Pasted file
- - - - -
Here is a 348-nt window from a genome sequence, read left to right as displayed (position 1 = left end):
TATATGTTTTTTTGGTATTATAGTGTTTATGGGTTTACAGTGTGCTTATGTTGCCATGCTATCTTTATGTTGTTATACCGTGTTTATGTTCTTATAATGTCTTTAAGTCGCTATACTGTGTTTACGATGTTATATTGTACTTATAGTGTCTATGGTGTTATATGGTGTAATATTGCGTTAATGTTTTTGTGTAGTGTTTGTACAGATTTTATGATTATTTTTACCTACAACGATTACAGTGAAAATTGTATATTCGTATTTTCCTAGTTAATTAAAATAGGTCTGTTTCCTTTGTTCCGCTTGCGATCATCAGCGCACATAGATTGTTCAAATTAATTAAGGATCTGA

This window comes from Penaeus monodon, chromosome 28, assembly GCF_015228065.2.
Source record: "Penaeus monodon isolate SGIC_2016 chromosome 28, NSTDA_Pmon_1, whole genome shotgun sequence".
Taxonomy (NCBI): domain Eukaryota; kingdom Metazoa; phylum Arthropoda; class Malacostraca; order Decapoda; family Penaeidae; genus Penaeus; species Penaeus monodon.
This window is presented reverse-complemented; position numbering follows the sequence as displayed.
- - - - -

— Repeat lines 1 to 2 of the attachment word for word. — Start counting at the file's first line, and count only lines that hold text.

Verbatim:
Here is a 348-nt window from a genome sequence, read left to right as displayed (position 1 = left end):
TATATGTTTTTTTGGTATTATAGTGTTTATGGGTTTACAGTGTGCTTATGTTGCCATGCTATCTTTATGTTGTTATACCGTGTTTATGTTCTTATAATGTCTTTAAGTCGCTATACTGTGTTTACGATGTTATATTGTACTTATAGTGTCTATGGTGTTATATGGTGTAATATTGCGTTAATGTTTTTGTGTAGTGTTTGTACAGATTTTATGATTATTTTTACCTACAACGATTACAGTGAAAATTGTATATTCGTATTTTCCTAGTTAATTAAAATAGGTCTGTTTCCTTTGTTCCGCTTGCGATCATCAGCGCACATAGATTGTTCAAATTAATTAAGGATCTGA